Eating healthy should be a family affair, but sometimes the youngest members of the family need more coaxing to learn how to make healthy choices. Kids are often suspicious of new foods and may want to stick with something more familiar. Some kids would rather have chicken nuggets or a slice of cake for dinner, while others are fickle, gulping brussels sprouts with relish one night and eschewing them the next.
You may not be able to completely avert food-related tantrums, but you have plenty of time to mold your picky children into adventurous adults. Even if your little darlings don’t grow up to become foodies, you can still give them a good foundation on which to build a healthy relationship with food. Try these tips to encourage your kids to enjoy more nutritious foods.
1) Set a Good Example
Kids want to do what their parents do — and they’re deeply influenced by their environment and culture, including the culture of the family. Eating nutritious foods in front of your child models what it looks like to make good food choices, but it’s more than that. Your attitudes and behaviors around food will rub off on your children.
So be sure to expose them to a wide variety of foods and cuisines. Even if your kids don’t ultimately like sushi or Mexican, eating it together as a family will teach them to value new food experiences. Talk with your children about why you make the food choices you like — but in terms of nutrition, fueling a strong body, and experiencing new flavors and cultures. Don’t bring weight, appearance, body image, or shame into conversation. You want to teach your kids to enjoy a nutritious and varied diet without teaching them disordered eating habits.
2) Let Kids Choose for Themselves
Of course, this doesn’t mean you should let kids make all their own dietary choices. Instead, prepare a few healthy dishes at each meal and let kids choose which dishes, and how much of each, to add to their plate. Encourage your kids to take just a small amount of something they’re not sure about, with the option to add a bigger helping later. You shouldn’t force your kids to eat foods they don’t like, but you should still offer them a different variety of foods at each meal and encourage them to leave their comfort zones.
3) Focus on Overall Diet
The truth about healthy eating is that there’s little room for sugar, fat, salt, and all other manners of deliciousness in every diet. You want to teach your kids to eat unhealthy foods sparingly, not convince them that all unhealthy foods are bad. Placing too much emphasis on specific foods could cause your kids to develop body image issues or disordered eating habit.
Nor is withholding entire categories of food, like sugary treats. Withholding all unhealthy foods isn’t realistic, may be unfair to your children, and doesn’t teach them to eat these foods sparingly. Once kids do grow up and get access to “forbidden” foods — and they eventually will — their eating habits could spiral out of control. Let kids have high-calorie snacks sometimes, but teach them that unhealthy foods are for special occasions — and for daily snacking, offer healthy options like protein crisps or apples and peanut butter.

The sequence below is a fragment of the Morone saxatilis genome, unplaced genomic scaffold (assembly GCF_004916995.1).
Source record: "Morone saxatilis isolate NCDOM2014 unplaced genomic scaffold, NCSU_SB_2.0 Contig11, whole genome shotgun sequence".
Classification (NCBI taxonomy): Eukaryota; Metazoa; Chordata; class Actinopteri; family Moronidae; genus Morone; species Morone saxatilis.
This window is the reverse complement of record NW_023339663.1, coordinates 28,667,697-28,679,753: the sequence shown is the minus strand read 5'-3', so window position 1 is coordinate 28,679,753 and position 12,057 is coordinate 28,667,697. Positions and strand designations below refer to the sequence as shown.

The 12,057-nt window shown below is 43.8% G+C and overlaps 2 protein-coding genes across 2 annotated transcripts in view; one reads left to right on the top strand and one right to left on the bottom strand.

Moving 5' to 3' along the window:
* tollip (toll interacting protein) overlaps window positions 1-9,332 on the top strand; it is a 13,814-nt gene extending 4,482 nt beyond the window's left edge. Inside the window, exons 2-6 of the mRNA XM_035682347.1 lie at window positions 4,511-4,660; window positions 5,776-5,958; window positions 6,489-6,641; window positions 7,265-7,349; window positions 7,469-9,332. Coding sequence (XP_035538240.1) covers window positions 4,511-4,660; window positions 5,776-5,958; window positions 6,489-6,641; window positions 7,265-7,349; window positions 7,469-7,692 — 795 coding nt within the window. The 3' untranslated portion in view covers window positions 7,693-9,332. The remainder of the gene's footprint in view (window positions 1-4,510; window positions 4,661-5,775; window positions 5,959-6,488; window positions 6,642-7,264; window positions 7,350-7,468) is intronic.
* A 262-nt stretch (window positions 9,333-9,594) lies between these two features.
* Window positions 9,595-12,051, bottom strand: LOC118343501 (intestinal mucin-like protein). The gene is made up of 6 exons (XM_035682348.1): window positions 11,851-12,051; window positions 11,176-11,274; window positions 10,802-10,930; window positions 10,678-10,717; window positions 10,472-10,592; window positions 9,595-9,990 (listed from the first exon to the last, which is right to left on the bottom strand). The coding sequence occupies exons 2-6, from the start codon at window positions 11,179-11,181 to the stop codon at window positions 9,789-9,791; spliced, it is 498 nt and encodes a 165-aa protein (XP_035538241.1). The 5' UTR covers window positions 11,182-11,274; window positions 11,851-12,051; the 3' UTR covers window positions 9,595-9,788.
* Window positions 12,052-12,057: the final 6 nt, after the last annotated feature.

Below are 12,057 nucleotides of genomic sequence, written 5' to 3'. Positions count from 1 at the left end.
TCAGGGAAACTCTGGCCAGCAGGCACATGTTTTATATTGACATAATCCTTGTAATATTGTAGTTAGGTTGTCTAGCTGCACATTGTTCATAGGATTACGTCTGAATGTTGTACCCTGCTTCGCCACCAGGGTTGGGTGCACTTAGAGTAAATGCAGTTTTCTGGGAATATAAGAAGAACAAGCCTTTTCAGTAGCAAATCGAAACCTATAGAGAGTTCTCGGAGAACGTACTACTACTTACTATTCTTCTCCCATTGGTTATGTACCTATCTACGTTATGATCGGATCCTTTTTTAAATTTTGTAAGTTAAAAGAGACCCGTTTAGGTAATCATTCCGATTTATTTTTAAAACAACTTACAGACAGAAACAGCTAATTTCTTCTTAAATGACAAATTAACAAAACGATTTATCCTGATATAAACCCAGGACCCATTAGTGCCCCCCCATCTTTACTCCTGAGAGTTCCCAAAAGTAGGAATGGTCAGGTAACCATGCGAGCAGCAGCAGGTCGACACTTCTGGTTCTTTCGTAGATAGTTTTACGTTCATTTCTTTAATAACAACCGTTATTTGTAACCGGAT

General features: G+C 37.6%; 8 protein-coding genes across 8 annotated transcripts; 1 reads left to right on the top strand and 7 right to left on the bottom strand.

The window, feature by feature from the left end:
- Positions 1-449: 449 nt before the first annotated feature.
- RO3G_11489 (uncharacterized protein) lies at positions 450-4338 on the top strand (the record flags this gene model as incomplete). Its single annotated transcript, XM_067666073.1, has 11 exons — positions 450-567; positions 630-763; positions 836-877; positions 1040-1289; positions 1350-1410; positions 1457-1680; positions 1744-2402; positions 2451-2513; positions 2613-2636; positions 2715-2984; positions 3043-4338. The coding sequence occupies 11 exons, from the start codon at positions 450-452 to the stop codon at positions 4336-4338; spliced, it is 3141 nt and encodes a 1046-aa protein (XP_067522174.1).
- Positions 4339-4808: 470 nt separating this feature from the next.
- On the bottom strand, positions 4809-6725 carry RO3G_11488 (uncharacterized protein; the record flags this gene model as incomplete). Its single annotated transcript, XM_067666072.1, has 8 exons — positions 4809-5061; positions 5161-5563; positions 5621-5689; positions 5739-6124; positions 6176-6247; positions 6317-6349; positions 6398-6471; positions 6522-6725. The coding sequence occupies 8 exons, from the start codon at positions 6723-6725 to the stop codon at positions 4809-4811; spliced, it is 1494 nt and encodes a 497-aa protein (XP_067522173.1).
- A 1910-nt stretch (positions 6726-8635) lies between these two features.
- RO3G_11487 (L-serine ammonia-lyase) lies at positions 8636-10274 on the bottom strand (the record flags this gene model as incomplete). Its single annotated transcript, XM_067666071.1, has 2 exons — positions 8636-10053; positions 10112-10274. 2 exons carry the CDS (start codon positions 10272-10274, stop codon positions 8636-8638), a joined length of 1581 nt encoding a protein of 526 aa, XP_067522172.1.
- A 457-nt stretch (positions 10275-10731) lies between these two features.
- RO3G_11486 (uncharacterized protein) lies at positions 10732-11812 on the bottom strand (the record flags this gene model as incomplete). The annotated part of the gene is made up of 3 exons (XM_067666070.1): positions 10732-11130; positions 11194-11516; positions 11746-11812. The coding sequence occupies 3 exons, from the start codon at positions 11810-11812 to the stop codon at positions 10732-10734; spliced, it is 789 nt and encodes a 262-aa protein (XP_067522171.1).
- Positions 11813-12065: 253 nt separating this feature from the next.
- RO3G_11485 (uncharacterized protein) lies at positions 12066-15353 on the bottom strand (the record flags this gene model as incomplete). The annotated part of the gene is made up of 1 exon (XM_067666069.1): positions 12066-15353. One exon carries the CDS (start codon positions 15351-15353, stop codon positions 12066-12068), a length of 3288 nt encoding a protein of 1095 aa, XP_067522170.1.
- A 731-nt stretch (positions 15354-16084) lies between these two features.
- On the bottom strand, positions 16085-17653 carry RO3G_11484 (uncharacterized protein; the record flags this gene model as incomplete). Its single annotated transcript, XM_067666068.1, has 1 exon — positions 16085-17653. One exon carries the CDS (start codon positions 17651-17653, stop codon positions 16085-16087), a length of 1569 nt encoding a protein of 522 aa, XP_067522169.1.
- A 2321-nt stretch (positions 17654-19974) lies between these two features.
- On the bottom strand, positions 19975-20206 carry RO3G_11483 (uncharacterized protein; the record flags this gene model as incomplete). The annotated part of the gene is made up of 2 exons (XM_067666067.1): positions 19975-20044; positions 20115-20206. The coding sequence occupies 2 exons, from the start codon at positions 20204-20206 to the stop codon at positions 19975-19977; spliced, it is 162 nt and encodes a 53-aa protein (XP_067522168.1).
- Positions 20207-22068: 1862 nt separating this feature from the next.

4) Pair New Foods with Foods They Already Like
Kids form their eating habits and attitudes about food during the first five years of life, based on what their parents and family teach them about food and eating in the home. That said, it’s normal for kids to be suspicious of new foods. To help them break that habit, introduce them to a wide variety of foods during the crucial first five years of life. Make new foods that they don’t want to try or don’t like much seem more appealing by pairing them with foods they already like. For example, mix some broccoli into their mac and cheese or offer celery with peanut butter and raisins.
5) Get Kids Involved in Shopping and Cooking
Most kids love to help Mom and Dad, and since you already have to take them to the grocery store with you anyway, get them involved in shopping for ingredients and preparing meals. Someday your kids will need to know how to meal plan, buy ingredients, and prepare meals for themselves and their families, so get them started learning these life skills early. Get the family together to discuss favorite recipes, plan meals for the week, and compose a grocery list. As you go through the store, talk to your kids about why you’re choosing certain products over others, how to compare similar items, and how to find the cheapest items. Teach kids how to pick out produce. As kids pick up these life skills, you can give them more complex tasks, ranging from selecting items unaided, all the way to picking up groceries unsupervised one day.
At home, teach kids how to interpret recipes and how to cook efficiently. Give them age-appropriate cooking chores, and start teaching them to make simple dishes as soon as they seem able. Kids can start cooking a lot younger than you think, and they’ll make a lot of friends in college when their dorm mates realize they can prepare real meals.
Unless you’re blessed with an adventurous eater, convincing your kids to eat food can take years off your life. But hang in there. It’s worth it to raise kids who value eating healthy and pass those values on to their own children.